The politicization of a recent disclosure that a leading civic organization has discussed potential bankruptcy for Milwaukee County is not surprising. But putting aside the politics, shouldn't we be asking whether, from a government finance perspective, bankruptcy is a realistic or viable option for the county?
A recent article on the Governing website examined the question of whether we're likely to see a surge in government bankruptcies nationally. It found the answer, generally speaking, to be "no." The article features excerpts from an interview with Robert A. Kurtter, a senior public finance official from Moody's credit rating agency. Among the points in the article that are relevant to Milwaukee County's situation:
- Local governments across the country clearly are being squeezed and facing agonizing decisions regarding whether to cut services, raise taxes, or both. Nevertheless, the specter of bankruptcy typically is tossed around as a rhetorical tool, as opposed to a legal one. As Kurtter puts it, "There may be talk about governments being bankrupt and insolvent when what is meant is 'We don't want to raise taxes and don't want to spend so we have to cut.'"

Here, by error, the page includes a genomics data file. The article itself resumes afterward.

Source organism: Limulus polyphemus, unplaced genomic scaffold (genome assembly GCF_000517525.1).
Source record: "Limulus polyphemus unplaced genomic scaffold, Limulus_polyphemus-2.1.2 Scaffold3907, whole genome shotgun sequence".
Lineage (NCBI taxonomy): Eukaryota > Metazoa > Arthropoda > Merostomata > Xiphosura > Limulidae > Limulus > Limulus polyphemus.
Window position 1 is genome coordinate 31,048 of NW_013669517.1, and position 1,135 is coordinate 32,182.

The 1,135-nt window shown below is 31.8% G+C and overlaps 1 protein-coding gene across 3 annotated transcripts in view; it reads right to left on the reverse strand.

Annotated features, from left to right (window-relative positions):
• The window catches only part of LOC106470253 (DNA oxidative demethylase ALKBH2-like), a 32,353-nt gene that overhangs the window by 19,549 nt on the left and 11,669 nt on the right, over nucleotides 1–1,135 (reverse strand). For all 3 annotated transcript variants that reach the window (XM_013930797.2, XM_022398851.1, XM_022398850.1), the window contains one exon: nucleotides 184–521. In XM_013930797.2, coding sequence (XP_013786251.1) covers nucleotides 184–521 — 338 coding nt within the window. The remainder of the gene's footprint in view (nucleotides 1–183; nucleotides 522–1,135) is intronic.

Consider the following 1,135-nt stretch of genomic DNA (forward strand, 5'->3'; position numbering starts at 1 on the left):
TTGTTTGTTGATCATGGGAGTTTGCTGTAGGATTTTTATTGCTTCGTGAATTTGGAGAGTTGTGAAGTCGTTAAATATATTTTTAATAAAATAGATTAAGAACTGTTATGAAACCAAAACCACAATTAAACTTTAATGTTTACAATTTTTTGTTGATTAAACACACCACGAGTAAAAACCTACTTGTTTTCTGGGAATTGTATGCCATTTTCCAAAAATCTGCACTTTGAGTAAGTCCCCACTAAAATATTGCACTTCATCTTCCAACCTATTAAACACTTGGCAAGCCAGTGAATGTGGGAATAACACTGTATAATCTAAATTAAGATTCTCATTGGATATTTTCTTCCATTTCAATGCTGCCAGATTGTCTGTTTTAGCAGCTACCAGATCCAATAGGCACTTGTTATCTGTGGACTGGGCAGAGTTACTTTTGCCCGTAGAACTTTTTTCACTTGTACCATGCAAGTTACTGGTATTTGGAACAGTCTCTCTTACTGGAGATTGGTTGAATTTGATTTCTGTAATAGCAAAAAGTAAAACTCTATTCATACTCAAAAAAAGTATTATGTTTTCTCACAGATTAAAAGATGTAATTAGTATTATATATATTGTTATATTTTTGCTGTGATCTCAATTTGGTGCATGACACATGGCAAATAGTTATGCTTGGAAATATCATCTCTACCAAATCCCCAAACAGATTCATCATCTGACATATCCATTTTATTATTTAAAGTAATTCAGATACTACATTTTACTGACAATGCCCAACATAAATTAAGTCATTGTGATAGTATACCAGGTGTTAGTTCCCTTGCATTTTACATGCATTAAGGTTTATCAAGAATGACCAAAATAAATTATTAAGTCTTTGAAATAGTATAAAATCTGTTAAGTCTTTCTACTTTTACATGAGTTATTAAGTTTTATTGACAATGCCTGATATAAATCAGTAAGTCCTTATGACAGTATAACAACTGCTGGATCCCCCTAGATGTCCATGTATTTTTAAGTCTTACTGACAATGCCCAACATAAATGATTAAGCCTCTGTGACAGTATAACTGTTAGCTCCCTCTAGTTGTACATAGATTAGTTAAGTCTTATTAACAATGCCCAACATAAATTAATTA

- Municipal bankruptcies typically occur when governments no longer can afford payments on their debt. Kurtter expects defaults at a higher rate than after previous recessions, but they should continue to be "rare and idiosyncratic," and likely will be linked to huge capital projects (like incinerators or steam plants) that "went bad."
- When the city of Vallejo, California, resorted to bankruptcy three years ago to seek relief from unaffordable union contracts, many thought it would set off a wave of similar filings. That hasn't happened, according to Kurtter, because "municipal bankruptcy is expensive, it's time consuming and the outcome is not at all clear...governments understand they need to figure out how to balance budgets and deliver essential public services now."
Still, we have suggested that despite its deep structural imbalance, the county's fiscal woes stem mostly from a lack of political consensus on how to plan for and manage its financial challenges. That reality - combined with the county's continued strong capital debt management, its huge inventory of physical assets, the fact that it is tens of millions of dollars below its state-imposed property tax levy cap, and the uncertainties regarding bankruptcy's legality and its impacts on critical county services - makes it difficult to imagine a bankruptcy declaration any time soon.